28 Nov 2008
Oil on canvas, 65.5 by 135 cm.
Authenticity has been confirmed by Vladimir Petrov.
Related literature: G. Romanov and A. Muratov, Artists of the Russian Salon (1850-1917), Zolotoi Vek, St Petersburg, 2004, p. 314.
Although born in Poland, Kotarbinsky spent most of his creative life in Kiev. It was whilst Kotarbinsky was a student at the Warsaw Gymnasium (1867–71) that he developed the foundations of his artistic skill in the drawing classes of the Warsaw Institute for Fine Arts. He left for Rome in 1868, where he himself paid to attend the Accademia di San Luca, where he further developed his abilities under the guidance of Podesti (1872–75). Kotarbinsky then attended the Imperial Academy of Arts, and in 1881 he was awarded a second gold medal for his work Vulcan Chaining Prometheus to a Rock in the Caucasus. A year later he received the title of Class Artist, First Category for his picture The Sick Prince Pozharsky Receiving the Emissaries from Moscow. From then on the artist’s creative output would always exemplify the salon interpretation of historical, mythological and biblical subjects.
After graduating from the Academy, Kotarbinsky returned to the Eternal City which provided him with a fertile soil for the creation of mythological compositions in a “classical environment”. In 1887 Kotarbinsky travelled to Kiev at the invitation of a friend from Rome, Pavel Svedomsky, to participate in the mural painting for the Cathedral of St Vladimir (1887–95); he was to remain there for the rest of his life and produce numerous large-scale murals and paintings to decorate the private houses of the rich and famous Kiev society, including commissions from Ivan Tereshchenko and Bogdan Khanenko.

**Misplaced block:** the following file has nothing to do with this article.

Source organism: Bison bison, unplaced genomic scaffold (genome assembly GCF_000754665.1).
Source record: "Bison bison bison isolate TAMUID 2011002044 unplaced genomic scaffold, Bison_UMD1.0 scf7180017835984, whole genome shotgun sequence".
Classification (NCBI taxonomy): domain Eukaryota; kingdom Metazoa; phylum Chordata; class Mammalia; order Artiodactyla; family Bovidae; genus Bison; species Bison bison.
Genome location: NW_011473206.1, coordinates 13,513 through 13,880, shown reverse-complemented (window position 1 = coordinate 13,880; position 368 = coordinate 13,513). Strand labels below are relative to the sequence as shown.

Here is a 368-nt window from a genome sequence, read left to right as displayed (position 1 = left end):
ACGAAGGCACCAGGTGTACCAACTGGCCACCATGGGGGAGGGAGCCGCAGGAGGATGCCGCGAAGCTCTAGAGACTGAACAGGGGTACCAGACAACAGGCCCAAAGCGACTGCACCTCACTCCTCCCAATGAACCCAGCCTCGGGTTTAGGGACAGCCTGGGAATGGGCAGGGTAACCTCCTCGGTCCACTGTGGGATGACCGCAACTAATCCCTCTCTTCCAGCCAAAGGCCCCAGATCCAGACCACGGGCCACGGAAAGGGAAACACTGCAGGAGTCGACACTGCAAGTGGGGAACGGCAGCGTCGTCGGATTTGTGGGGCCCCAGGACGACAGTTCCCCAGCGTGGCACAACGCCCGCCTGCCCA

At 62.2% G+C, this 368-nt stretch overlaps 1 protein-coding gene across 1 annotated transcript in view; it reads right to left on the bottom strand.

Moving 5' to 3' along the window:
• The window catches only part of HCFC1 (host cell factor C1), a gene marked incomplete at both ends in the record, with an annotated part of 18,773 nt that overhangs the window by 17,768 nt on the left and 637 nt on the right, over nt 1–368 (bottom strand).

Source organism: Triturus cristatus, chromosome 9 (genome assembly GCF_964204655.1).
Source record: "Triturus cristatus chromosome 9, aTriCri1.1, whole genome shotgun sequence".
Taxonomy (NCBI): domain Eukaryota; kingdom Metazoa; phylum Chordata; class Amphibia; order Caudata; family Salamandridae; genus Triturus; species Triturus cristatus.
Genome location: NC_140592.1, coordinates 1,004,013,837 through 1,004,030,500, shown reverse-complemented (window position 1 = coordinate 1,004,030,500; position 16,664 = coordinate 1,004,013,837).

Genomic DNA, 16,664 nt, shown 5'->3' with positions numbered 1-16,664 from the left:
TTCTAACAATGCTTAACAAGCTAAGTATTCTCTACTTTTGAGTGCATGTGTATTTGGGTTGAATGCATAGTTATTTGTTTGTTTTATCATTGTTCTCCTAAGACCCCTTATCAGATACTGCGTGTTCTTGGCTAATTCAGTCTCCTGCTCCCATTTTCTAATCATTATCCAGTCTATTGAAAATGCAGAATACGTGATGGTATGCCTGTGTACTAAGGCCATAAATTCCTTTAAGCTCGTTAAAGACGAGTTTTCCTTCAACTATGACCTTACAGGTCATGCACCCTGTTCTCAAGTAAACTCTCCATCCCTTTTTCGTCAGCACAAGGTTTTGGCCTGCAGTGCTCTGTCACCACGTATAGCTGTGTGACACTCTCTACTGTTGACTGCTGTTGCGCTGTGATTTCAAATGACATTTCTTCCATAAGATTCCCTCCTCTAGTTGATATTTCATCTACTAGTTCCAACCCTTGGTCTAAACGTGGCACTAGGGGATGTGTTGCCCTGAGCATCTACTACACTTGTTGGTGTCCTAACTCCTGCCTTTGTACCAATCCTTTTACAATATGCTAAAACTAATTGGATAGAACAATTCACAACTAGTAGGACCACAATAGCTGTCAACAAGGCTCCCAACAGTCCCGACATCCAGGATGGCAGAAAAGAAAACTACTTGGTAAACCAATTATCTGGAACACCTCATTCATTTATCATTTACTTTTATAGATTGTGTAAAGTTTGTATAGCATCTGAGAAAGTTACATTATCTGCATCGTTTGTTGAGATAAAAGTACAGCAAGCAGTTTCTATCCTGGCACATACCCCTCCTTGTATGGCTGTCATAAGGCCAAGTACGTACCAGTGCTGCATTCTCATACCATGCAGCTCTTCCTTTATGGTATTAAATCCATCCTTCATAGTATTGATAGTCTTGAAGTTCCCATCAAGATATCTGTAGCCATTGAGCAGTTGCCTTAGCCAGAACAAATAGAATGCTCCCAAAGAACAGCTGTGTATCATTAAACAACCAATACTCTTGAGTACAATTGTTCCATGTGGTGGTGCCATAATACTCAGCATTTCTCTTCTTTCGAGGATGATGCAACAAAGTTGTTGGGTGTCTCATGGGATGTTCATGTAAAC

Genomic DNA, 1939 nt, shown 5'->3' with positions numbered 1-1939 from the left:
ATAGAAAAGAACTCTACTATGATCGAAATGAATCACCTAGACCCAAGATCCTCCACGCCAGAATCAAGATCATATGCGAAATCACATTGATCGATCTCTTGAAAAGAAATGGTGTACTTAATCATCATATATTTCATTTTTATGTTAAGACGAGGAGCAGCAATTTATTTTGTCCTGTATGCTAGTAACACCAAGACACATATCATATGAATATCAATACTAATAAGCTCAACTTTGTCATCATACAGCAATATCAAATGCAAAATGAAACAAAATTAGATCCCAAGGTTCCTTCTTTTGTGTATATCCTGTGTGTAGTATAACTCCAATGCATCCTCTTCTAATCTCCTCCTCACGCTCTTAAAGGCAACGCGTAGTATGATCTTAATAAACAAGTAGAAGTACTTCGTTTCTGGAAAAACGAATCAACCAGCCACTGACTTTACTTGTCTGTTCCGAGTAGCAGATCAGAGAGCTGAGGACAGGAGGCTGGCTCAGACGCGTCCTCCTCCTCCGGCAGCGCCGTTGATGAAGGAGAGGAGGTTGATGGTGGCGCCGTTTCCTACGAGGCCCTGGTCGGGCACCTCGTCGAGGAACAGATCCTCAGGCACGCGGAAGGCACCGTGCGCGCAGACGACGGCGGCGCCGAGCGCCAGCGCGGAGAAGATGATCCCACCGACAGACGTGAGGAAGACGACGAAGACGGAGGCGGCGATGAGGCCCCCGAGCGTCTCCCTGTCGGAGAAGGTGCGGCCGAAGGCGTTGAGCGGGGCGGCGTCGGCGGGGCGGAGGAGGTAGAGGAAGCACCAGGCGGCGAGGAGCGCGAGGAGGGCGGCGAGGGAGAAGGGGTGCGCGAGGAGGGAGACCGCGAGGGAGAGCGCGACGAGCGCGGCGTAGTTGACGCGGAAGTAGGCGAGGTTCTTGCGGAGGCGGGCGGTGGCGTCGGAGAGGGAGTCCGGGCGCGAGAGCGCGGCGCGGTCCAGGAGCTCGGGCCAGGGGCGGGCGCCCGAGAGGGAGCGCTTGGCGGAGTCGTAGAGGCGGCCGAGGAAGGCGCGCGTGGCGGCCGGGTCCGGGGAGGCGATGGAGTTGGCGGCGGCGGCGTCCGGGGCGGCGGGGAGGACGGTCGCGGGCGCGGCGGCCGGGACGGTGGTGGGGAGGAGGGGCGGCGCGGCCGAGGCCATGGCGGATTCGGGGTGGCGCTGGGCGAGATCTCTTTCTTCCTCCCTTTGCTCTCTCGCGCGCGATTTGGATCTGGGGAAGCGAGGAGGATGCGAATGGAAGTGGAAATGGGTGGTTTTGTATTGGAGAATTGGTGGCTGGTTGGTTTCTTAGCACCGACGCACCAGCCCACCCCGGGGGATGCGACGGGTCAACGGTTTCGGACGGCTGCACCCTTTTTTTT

The two works, offered here for auction serve as a fine example of such work. Due to the delicate nuancing between details and artistic execution, the two canvases, which are mirror images of one and the same composition, complement each other and embody the main principle of Kotarbinsky’s output: the re-creation in art of an ideal harmony that has been lost from life. Painted by a fine master of composition and light, this decorative diptych unites architectural and landscape realia with a salon subject and a hint of mysticism. The typical and easily recognisable ancient forms remain in the master’s canvases – terraces, steps, the bases of pillars – a view over the sea lit by a setting sun, the passionate search for an ideal of southern beauty, all accomplished in a modern style: these better than anything else characterise the artist’s “trademark” style.
Notes on symbols:
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Ω Indicates 20% Import Duty Charge applies.
§ Indicates Artist's Resale Right applies.
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